In this case the inbound Western Union cash from the Ukraine was a surprise ending to a ruse which was created to stall the cyber criminals, while attempts were made to freeze the foreign bank account where the card fraud proceeds were going to. Though it is typical for the fraud proceeds to be withdrawn in cash upon receipt at the foreign bank accounts, numerous fraud entities would have been wiring funds there, so there may have been a chance to freeze fresh wires. Unfortunately the process of revocation was handled as a typical recall and not as a fraud event, so the criminals were alerted to the attempted revocation. In order to deflect the criminals attention, a ruse was created to explain what they were seeing from their end, and the Western Union surprise was the unexpected result. That scenario can best be seen from these edited communication transcripts:

    After first phone call:

    Subject: Follow up to telephone conversation

    Please forward me copies of the emails that worldcreativestudio.com
    sent you which contain instructions to wire the money.

    Hi MGD,

    Needless to say, I am speechless and in a complete state of shock. I went
    ahead and placed all 3 accounts on test mode and changed all the passwords.
    These people do not have access to the bank accounts. How long would you say
    it takes for the sales to stop going through once the accounts are in test


    As soon as you place it in test mode then no more charges will be processed.
    The criminals may be still processing charges into the system, as it will
    take them a while to realize that the system once set to test mode will
    accept the entries, however, it will discard and not process them. For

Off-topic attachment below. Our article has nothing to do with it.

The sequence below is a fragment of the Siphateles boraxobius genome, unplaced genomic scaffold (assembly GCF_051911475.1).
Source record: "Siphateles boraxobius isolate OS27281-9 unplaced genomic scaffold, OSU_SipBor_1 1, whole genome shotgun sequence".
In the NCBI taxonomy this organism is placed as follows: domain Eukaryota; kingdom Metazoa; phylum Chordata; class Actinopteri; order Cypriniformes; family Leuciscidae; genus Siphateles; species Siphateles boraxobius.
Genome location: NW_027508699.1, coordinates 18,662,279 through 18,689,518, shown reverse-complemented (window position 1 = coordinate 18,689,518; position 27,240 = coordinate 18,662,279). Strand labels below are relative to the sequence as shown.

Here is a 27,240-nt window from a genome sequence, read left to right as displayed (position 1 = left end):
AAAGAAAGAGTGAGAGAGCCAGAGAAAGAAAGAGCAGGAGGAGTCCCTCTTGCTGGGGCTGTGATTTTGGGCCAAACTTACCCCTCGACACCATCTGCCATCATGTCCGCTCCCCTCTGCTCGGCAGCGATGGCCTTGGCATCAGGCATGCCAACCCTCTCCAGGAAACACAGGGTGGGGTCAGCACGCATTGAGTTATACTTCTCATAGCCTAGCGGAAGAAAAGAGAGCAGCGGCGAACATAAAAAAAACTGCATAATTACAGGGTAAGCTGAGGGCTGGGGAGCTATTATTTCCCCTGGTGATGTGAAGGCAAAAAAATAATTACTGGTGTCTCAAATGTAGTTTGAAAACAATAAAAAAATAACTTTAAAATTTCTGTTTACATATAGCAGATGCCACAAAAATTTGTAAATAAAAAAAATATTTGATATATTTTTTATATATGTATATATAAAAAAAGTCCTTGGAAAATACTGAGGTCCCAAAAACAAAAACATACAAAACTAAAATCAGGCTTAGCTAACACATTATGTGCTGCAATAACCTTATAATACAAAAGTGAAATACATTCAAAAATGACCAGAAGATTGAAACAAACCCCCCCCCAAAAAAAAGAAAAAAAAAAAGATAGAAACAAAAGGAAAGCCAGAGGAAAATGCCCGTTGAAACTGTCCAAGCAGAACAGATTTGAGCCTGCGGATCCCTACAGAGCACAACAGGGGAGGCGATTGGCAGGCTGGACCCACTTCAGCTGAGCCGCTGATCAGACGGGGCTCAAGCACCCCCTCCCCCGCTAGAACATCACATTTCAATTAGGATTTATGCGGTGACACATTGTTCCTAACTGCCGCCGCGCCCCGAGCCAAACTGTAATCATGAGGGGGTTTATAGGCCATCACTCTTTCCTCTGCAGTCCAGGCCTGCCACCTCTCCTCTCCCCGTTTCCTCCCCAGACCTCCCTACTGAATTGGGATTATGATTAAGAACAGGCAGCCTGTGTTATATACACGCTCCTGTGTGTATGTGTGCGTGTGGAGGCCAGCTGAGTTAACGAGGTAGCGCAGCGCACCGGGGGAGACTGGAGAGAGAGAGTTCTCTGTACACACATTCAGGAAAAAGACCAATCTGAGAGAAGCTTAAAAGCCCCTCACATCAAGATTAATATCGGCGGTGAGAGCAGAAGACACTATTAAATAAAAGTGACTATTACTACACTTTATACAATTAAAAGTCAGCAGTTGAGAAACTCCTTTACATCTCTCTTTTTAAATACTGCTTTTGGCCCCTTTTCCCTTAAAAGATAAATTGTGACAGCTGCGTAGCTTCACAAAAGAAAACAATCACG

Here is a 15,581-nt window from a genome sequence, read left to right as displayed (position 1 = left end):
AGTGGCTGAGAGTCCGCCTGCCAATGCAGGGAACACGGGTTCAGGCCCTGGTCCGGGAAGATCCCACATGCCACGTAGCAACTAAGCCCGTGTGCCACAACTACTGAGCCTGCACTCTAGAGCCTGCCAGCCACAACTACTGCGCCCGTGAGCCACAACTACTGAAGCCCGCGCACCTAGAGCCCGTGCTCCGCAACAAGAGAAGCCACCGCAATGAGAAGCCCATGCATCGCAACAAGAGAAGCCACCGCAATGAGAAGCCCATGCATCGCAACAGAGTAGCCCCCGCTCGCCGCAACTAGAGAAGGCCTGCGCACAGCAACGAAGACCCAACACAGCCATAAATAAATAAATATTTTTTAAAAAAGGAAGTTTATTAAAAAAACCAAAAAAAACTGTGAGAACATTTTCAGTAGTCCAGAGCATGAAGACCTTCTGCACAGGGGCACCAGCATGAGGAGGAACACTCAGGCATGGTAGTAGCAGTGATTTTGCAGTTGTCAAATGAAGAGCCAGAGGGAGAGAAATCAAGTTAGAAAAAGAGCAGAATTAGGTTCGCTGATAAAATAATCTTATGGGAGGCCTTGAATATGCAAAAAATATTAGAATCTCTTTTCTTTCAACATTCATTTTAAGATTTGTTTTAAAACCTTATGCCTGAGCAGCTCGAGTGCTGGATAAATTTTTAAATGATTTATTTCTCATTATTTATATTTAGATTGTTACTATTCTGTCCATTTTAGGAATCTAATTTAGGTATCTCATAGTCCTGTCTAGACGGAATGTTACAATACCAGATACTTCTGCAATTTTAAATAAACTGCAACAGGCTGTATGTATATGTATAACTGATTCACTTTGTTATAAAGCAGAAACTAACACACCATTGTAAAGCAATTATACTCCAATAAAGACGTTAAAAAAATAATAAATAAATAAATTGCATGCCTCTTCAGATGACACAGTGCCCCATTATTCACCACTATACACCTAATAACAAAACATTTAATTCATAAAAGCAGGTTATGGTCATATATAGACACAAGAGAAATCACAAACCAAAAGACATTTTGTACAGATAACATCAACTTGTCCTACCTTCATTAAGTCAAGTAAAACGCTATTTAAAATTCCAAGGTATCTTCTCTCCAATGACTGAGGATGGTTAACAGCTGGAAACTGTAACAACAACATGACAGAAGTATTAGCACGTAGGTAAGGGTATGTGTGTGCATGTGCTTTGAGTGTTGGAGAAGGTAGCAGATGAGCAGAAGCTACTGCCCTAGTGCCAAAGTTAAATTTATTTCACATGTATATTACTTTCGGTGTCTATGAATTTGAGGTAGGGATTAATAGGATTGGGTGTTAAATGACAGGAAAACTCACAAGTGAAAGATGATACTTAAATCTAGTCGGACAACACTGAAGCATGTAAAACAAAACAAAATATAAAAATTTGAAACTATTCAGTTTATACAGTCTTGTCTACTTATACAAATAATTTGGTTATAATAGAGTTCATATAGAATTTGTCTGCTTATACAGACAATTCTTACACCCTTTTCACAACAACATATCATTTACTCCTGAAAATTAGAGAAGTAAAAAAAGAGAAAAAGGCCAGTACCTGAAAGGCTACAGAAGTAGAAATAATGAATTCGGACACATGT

ethical and other reasons, you can now no longer contest the disputed
    charges from the card victims. Depending on the available current funds in
    the account it is best to issue credits to as many of the current pending
    disputes as possible.

    Also, I need the wiring details ASAP, so I can try and have the Latvian bank
    account frozen. Based on the limited information that you gave me over the
    phone regarding the beneficiary name of “DIMEFIELD MANAGEMENT LTD.” in the
    British Virgin Islands, I have came up with this as a possible address:

    PO Box 3469,
    Geneva Place,
    Waterfront Drive,
    Road Town,
    British Virgin Islands.

    The BVI is a known haven of offshore shell company registrations for Russian and
    other money laundering criminals.
    Hi MGD,

    Here is the bank info you need:

    ———- Forwarded message ———-
    From: adrian_nowak@worldcreativestudio.com
    Date: 2009

    Subject: Adrian Nowak. World Creative Studio, Inc.


    Please do the transfer to our bank account today.

    Here it’s the bank info:

    Beneficiary’s Bank Name: Aizkraukles banka
    Beneficiary’s Bank SWIFT code: AIZKLV22
    Beneficiary’s Bank Address: Elizabetes 23, LV-1010, Riga, Latvia.
    Beneficiary Account: LV29AIZK0001140110388
    Beneficiary address: Geneva place Waterfront Drive Road, Town Tortola,
    British Virgin Islands
    Detail of the payment: For law consulting invoice 29072009/1 dated

    Please be sure that you write down exact Detail of Payment. It’s very
    important for us.

    The transfer must be from your company name Remote Access Group, Inc.,

    from the bank business account.
    When you do the transfer please tell me the sum of it.

    Best regards,

    Adrian Nowak.
    Chief manager of World Creative Studio, Inc.
    Phone/Fax for the USA: (954) 208-7279

    ———- Forwarded message ———-

    From: adrian_nowak@worldcreativestudio.com
    Date: XXXXXX 2009

    Subject: Adrian Nowak. World Creative Studio, Inc


    Yes please do the transfers tomorrow.

    Detail of payments:
    1 account: For law consulting invoice 19082009/1 dated 20/08/2009
    2 account: For law consulting invoice 19082009/2 dated 20/08/2009
    3 account: For law consulting invoice 19082009/3 dated 20/08/2009

    Best regards,

    Adrian Nowak.
    Chief manager of World Creative Studio, Inc.
    Phone/Fax for the USA: (954) 208-7279

    From: MGD

    To Cyber-Mule:

    Thanks, I do not need exact, just a guess as to the approximate total


    From Cyber-Mule:

    13 transfers totaling $87,592. I did the math earlier. Are you already in
    touch with that bank?

    Thanks for your help…
    To Cyber-Mule:

    Go to Wachovia ASAP and try and initiate a revocation on the last wire